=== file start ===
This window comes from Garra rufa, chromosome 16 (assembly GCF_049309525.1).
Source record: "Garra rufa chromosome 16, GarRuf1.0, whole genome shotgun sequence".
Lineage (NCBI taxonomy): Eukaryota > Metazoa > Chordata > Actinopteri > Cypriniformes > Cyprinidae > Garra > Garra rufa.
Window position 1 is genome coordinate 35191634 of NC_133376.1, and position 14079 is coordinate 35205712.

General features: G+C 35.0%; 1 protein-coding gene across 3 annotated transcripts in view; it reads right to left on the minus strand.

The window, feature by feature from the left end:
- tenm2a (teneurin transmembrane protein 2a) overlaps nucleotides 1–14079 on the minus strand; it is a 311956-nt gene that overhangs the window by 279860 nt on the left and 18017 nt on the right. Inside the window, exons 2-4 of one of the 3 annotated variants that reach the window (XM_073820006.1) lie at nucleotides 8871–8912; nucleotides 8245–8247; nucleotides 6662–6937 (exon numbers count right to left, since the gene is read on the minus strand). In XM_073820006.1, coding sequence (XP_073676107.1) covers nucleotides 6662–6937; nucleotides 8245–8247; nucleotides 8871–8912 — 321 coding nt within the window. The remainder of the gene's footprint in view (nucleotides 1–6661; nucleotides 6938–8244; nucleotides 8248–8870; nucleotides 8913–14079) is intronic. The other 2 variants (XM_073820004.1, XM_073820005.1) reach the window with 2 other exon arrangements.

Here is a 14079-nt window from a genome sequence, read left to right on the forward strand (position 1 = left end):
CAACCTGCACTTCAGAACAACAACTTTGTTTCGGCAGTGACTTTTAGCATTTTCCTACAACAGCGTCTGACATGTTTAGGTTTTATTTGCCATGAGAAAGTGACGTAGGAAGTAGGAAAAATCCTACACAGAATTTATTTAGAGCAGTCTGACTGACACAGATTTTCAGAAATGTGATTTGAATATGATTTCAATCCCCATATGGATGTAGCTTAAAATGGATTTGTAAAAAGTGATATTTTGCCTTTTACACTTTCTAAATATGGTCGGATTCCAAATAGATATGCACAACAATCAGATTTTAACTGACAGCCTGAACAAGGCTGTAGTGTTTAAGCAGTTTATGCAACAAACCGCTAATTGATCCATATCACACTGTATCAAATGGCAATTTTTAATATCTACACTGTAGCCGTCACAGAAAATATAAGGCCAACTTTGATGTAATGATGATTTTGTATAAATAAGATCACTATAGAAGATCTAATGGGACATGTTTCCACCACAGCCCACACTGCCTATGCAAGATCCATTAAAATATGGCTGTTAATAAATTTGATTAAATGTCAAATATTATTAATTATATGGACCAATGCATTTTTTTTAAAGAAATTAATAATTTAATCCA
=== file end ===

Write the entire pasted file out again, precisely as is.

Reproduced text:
This window comes from Garra rufa, chromosome 16 (assembly GCF_049309525.1).
Source record: "Garra rufa chromosome 16, GarRuf1.0, whole genome shotgun sequence".
Lineage (NCBI taxonomy): Eukaryota > Metazoa > Chordata > Actinopteri > Cypriniformes > Cyprinidae > Garra > Garra rufa.
Window position 1 is genome coordinate 35191634 of NC_133376.1, and position 14079 is coordinate 35205712.

General features: G+C 35.0%; 1 protein-coding gene across 3 annotated transcripts in view; it reads right to left on the minus strand.

The window, feature by feature from the left end:
- tenm2a (teneurin transmembrane protein 2a) overlaps nucleotides 1–14079 on the minus strand; it is a 311956-nt gene that overhangs the window by 279860 nt on the left and 18017 nt on the right. Inside the window, exons 2-4 of one of the 3 annotated variants that reach the window (XM_073820006.1) lie at nucleotides 8871–8912; nucleotides 8245–8247; nucleotides 6662–6937 (exon numbers count right to left, since the gene is read on the minus strand). In XM_073820006.1, coding sequence (XP_073676107.1) covers nucleotides 6662–6937; nucleotides 8245–8247; nucleotides 8871–8912 — 321 coding nt within the window. The remainder of the gene's footprint in view (nucleotides 1–6661; nucleotides 6938–8244; nucleotides 8248–8870; nucleotides 8913–14079) is intronic. The other 2 variants (XM_073820004.1, XM_073820005.1) reach the window with 2 other exon arrangements.

Here is a 14079-nt window from a genome sequence, read left to right on the forward strand (position 1 = left end):
CAACCTGCACTTCAGAACAACAACTTTGTTTCGGCAGTGACTTTTAGCATTTTCCTACAACAGCGTCTGACATGTTTAGGTTTTATTTGCCATGAGAAAGTGACGTAGGAAGTAGGAAAAATCCTACACAGAATTTATTTAGAGCAGTCTGACTGACACAGATTTTCAGAAATGTGATTTGAATATGATTTCAATCCCCATATGGATGTAGCTTAAAATGGATTTGTAAAAAGTGATATTTTGCCTTTTACACTTTCTAAATATGGTCGGATTCCAAATAGATATGCACAACAATCAGATTTTAACTGACAGCCTGAACAAGGCTGTAGTGTTTAAGCAGTTTATGCAACAAACCGCTAATTGATCCATATCACACTGTATCAAATGGCAATTTTTAATATCTACACTGTAGCCGTCACAGAAAATATAAGGCCAACTTTGATGTAATGATGATTTTGTATAAATAAGATCACTATAGAAGATCTAATGGGACATGTTTCCACCACAGCCCACACTGCCTATGCAAGATCCATTAAAATATGGCTGTTAATAAATTTGATTAAATGTCAAATATTATTAATTATATGGACCAATGCATTTTTTTTAAAGAAATTAATAATTTAATCCA